Poisoning – McMaster Module

1 As part of well-child care, discuss preventing and treating poisoning with parents (e.g., “childproofing”, poison control number).

  • Keep items locked and out of reach/sight.
  • Don’t refer to medicine as “candy”.
  • Keep meds in their original containers with safety lids, don’t put them in food containers.
  • Don’t take meds in view of children. More danger of children getting poisoned away from home (ie friends/family).
  • Most commonly ingested substances are personal care products, analgesics, and cleaning products.
  • Most commonly causing fatalities are analgesics, batteries, hydrocarbons, and plants.
  • Highly hazardous medications include iron supplements, TCAs, Cardio meds, methyl saliclyate, hydrocarbons, pesticides, sulfonylureas, CCBs, toxic alcohols, clonidine, and opioids.

2 In intentional poisonings (overdose) think about multi-toxin ingestion.

  • Remember, patient’s history is often unreliable – use collateral sources (paramedics, police, family, friends, pharmacist)
  • Remember to ask about OTC meds, family/friends medications that might be in the house.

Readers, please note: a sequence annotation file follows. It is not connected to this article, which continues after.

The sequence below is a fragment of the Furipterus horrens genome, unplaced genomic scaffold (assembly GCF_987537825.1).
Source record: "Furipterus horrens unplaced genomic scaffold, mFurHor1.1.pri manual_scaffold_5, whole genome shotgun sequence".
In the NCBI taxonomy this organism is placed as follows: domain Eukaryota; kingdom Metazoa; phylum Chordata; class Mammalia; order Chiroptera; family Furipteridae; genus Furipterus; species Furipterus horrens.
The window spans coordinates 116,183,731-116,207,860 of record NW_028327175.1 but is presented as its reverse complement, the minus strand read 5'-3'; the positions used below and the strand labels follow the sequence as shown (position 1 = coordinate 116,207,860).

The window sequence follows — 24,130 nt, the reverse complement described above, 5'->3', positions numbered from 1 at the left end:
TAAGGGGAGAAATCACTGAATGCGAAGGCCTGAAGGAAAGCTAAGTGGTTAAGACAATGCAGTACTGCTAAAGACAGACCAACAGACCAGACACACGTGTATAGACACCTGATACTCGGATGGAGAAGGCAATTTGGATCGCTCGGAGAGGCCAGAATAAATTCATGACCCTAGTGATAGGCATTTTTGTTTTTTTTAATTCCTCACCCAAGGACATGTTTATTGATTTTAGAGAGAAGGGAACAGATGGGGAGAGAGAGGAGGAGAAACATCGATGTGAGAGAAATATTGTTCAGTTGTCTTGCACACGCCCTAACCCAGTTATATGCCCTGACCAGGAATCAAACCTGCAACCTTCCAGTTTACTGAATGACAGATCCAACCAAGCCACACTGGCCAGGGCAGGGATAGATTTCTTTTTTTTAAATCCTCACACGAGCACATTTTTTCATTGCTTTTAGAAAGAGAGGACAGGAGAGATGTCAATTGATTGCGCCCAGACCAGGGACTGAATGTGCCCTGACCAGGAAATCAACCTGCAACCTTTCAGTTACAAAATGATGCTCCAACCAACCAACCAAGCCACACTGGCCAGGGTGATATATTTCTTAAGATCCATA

• Regularly screen overdose patients for presence of Acetaminophen, Salicylates with blood work
  • Urine drug screen
Suspect Overdose when:
  1. Altered LOC / coma
  2. Young pt with life-threatening dysrhythmia
  3. Trauma pt
  4. Bizarre or puzzling clinical presentation

Acetaminophen Overdose
  • Often clinically silent; evidence of liver / renal damage delayed >24hr
  • Toxic dose >200mg/kg (>7.5g adult)
  • Monitor drug level 4h post-ingestion & LFT, INR/PTT, BUN/Cr
  • Hypoglycemia, metabolic acidosis, encephalopathy – poor prognosis
  • Decontaminate (SDAC)
  • NAC (N-acetylcysteine)

Warfarin OD
  • INR < 5 – stop warfarin, observation, serial PT/INR
  • INR 5.1-9 – hold warfarin x 1-2d & reduce dose OR Vit K 1-2mg po if increased risk of bleeding
  • INR 9.1-20 – hold warfarin, Vit K 2-4mg po, serial PT/INR & vit K prn
  • INR >20 – Hold warfarin, Vit K 10mg IV over 10min, Vit K q4h prn
Unfractionated Heparin OD –
  • Protamine Sulfate 25-50 mg IV 

3 When assessing a patient with a potentially toxic ingestion, take a careful history about the timing and nature of the ingestion.